Las tarifas de los Servicios de Ciudadanía e Inmigración de EE. UU. (USCIS) aumentarán drásticamente a partir del 2 de octubre de 2020. El programa de tarifas de USCIS anunciado el 3 de agosto de 2020 que no solo aumentará las tarifas, sino que también eliminará la mayoría de las exenciones de tarifas, reducirá la elegibilidad de exenciones de tarifas y agregará una nueva tarifa para solicitantes de asilo, y requieren tarifas separadas para las solicitudes de ajuste. Se anima a todos a presentar sus solicitudes antes de este aumento. Para ver las nuevas tarifas, haga clic aquí. Por favor, póngase en contacto con nuestra oficina para más detalles.

Our Immigration Department understands how important it is for you to get essential information about immigration and other legal news quickly during these turbulent times. As a result, Managing Partner Conrad Pollack “The Maestro” and Partner Nelson Madrid “The Maverick” have joined forces with Partner Adam Handler “The Case Handler” on our daily morning show, Cruising with The Case Handler, with radio personality David Annakie “Squeeze” on Facebook Live and 93.5 FM. The program airs on weekday mornings at 9:30 AM, Saturdays at 7:00 PM, and Sundays at 12:00 PM.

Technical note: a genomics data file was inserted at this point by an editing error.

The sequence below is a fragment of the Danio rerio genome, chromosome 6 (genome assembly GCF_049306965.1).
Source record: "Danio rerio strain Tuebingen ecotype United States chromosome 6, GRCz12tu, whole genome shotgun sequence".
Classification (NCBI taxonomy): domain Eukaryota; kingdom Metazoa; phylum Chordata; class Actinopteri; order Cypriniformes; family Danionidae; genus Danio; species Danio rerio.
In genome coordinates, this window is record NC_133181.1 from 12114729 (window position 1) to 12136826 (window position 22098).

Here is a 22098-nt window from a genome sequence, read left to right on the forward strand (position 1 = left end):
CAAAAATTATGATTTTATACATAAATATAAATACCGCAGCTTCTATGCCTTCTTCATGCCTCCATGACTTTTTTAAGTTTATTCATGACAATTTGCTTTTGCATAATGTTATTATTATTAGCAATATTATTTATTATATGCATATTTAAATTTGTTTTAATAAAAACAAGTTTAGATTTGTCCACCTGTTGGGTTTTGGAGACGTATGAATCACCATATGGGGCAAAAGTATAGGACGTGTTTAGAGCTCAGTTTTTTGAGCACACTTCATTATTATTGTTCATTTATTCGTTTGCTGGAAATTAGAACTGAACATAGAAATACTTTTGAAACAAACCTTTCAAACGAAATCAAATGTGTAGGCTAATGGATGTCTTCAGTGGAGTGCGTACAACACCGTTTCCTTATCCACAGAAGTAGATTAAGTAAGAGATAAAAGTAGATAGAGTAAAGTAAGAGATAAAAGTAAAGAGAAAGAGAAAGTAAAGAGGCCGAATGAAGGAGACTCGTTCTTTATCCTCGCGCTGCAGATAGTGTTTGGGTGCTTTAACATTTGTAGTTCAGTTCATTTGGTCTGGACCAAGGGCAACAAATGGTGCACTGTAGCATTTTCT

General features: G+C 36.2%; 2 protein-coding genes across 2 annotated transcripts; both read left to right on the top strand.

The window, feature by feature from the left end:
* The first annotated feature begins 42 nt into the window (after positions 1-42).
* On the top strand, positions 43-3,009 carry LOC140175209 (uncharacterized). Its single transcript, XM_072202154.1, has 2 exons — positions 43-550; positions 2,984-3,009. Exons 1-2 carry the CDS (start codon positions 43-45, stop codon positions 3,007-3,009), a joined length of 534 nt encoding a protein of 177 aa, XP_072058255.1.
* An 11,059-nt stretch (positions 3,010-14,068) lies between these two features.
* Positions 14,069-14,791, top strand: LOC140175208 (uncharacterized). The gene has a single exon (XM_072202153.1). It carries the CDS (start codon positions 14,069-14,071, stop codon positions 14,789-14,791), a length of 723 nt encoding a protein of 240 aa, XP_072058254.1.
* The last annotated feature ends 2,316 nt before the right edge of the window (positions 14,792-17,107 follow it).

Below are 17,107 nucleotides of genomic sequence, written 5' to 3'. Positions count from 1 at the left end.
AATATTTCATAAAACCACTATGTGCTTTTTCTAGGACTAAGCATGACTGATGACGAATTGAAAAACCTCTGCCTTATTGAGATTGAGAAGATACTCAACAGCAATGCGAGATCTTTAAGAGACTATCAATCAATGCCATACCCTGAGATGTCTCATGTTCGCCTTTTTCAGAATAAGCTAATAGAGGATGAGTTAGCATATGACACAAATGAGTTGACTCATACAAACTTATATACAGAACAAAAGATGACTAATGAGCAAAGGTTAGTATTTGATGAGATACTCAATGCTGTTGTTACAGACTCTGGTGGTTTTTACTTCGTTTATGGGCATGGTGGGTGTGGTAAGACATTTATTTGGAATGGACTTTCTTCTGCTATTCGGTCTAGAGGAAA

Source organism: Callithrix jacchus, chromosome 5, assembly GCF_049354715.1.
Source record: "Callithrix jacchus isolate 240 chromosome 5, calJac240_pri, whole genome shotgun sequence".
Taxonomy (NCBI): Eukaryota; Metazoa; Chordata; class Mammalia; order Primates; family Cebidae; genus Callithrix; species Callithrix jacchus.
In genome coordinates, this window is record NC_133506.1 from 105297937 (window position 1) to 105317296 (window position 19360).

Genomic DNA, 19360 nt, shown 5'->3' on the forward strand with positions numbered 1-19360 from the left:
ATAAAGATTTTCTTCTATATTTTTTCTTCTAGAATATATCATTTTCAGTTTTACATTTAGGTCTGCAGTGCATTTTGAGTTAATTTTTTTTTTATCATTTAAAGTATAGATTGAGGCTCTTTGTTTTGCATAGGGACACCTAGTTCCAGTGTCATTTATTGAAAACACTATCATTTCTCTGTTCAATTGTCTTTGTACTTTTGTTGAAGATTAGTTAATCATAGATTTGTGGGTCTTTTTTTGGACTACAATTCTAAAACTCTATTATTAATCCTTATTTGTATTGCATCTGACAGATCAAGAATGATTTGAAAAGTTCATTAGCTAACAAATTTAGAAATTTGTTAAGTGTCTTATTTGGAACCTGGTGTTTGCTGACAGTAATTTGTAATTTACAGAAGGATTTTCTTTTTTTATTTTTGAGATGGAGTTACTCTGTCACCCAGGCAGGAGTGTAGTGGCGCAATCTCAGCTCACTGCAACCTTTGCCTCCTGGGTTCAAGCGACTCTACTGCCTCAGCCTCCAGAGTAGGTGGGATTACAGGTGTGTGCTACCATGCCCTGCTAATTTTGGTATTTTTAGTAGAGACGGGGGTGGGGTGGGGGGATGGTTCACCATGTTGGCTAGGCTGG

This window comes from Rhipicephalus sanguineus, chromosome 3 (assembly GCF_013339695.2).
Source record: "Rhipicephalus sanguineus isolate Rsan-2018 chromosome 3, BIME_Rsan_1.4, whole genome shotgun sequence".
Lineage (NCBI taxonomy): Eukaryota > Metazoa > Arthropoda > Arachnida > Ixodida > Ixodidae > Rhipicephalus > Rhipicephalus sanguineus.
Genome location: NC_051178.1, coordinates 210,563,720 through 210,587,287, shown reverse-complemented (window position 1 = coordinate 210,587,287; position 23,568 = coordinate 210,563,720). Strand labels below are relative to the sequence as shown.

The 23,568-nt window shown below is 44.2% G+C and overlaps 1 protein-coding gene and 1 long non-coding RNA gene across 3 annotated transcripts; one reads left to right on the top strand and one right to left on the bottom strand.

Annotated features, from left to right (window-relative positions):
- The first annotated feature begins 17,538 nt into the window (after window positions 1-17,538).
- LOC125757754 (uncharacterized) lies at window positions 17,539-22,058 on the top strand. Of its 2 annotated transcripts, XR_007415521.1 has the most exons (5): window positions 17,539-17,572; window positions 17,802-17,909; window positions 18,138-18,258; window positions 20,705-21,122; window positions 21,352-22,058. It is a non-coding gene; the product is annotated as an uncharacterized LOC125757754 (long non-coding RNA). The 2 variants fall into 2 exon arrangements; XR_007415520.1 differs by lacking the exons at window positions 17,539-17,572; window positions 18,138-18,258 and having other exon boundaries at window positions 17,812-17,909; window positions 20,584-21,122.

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The Case Handler
The Case Handler
93.5 FM
93.5 FM
Cruising with The Case Handler - Personal Injury and Immigration Show

Agency Updates:

  • EOIR Operational Status: In New York, the Broadway office location is open for filings only. The Federal Plaza and Varick offices are open for filings and for detained hearings only. Hearings in non-detained cases at courts without an announced date are postponed through, and including, September 25, 2020, this includes New York City Immigration Courts.